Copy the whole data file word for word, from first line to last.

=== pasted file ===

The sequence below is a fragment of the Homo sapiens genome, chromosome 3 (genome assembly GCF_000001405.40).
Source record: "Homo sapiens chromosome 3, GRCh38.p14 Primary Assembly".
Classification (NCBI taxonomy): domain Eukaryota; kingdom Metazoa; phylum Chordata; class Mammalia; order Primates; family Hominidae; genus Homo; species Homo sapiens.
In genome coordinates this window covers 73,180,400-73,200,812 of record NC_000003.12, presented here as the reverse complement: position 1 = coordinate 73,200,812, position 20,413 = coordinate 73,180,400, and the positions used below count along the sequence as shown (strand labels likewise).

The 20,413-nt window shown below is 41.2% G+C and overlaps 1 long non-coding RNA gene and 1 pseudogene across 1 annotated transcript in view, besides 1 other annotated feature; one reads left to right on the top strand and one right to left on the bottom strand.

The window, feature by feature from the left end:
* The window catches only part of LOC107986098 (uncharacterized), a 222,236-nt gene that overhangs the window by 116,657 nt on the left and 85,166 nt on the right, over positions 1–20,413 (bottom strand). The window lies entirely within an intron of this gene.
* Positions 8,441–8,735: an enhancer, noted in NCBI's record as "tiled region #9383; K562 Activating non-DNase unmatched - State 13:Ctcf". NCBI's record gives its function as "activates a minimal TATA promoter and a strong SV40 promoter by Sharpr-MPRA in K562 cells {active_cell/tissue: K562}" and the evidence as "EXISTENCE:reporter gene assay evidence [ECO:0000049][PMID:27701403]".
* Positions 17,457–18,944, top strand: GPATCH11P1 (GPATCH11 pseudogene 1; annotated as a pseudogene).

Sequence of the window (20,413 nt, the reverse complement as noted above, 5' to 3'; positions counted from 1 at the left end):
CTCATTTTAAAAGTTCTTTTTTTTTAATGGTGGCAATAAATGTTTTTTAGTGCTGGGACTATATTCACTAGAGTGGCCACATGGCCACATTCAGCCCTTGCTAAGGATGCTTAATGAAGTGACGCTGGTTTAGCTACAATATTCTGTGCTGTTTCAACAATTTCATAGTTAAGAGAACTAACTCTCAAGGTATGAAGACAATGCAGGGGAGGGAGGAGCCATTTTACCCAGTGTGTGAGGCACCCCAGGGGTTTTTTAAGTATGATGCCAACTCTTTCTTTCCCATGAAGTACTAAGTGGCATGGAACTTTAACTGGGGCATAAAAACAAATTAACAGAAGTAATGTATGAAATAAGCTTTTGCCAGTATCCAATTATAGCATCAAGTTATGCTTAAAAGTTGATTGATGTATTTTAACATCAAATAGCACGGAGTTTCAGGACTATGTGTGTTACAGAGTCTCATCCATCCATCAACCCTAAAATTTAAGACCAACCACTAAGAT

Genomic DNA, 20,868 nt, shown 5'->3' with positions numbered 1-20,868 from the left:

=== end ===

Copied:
The sequence below is a fragment of the Homo sapiens genome, chromosome 3 (genome assembly GCF_000001405.40).
Source record: "Homo sapiens chromosome 3, GRCh38.p14 Primary Assembly".
Classification (NCBI taxonomy): domain Eukaryota; kingdom Metazoa; phylum Chordata; class Mammalia; order Primates; family Hominidae; genus Homo; species Homo sapiens.
In genome coordinates this window covers 73,180,400-73,200,812 of record NC_000003.12, presented here as the reverse complement: position 1 = coordinate 73,200,812, position 20,413 = coordinate 73,180,400, and the positions used below count along the sequence as shown (strand labels likewise).

The 20,413-nt window shown below is 41.2% G+C and overlaps 1 long non-coding RNA gene and 1 pseudogene across 1 annotated transcript in view, besides 1 other annotated feature; one reads left to right on the top strand and one right to left on the bottom strand.

The window, feature by feature from the left end:
* The window catches only part of LOC107986098 (uncharacterized), a 222,236-nt gene that overhangs the window by 116,657 nt on the left and 85,166 nt on the right, over positions 1–20,413 (bottom strand). The window lies entirely within an intron of this gene.
* Positions 8,441–8,735: an enhancer, noted in NCBI's record as "tiled region #9383; K562 Activating non-DNase unmatched - State 13:Ctcf". NCBI's record gives its function as "activates a minimal TATA promoter and a strong SV40 promoter by Sharpr-MPRA in K562 cells {active_cell/tissue: K562}" and the evidence as "EXISTENCE:reporter gene assay evidence [ECO:0000049][PMID:27701403]".
* Positions 17,457–18,944, top strand: GPATCH11P1 (GPATCH11 pseudogene 1; annotated as a pseudogene).

Sequence of the window (20,413 nt, the reverse complement as noted above, 5' to 3'; positions counted from 1 at the left end):
CTCATTTTAAAAGTTCTTTTTTTTTAATGGTGGCAATAAATGTTTTTTAGTGCTGGGACTATATTCACTAGAGTGGCCACATGGCCACATTCAGCCCTTGCTAAGGATGCTTAATGAAGTGACGCTGGTTTAGCTACAATATTCTGTGCTGTTTCAACAATTTCATAGTTAAGAGAACTAACTCTCAAGGTATGAAGACAATGCAGGGGAGGGAGGAGCCATTTTACCCAGTGTGTGAGGCACCCCAGGGGTTTTTTAAGTATGATGCCAACTCTTTCTTTCCCATGAAGTACTAAGTGGCATGGAACTTTAACTGGGGCATAAAAACAAATTAACAGAAGTAATGTATGAAATAAGCTTTTGCCAGTATCCAATTATAGCATCAAGTTATGCTTAAAAGTTGATTGATGTATTTTAACATCAAATAGCACGGAGTTTCAGGACTATGTGTGTTACAGAGTCTCATCCATCCATCAACCCTAAAATTTAAGACCAACCACTAAGAT

Genomic DNA, 20,868 nt, shown 5'->3' with positions numbered 1-20,868 from the left: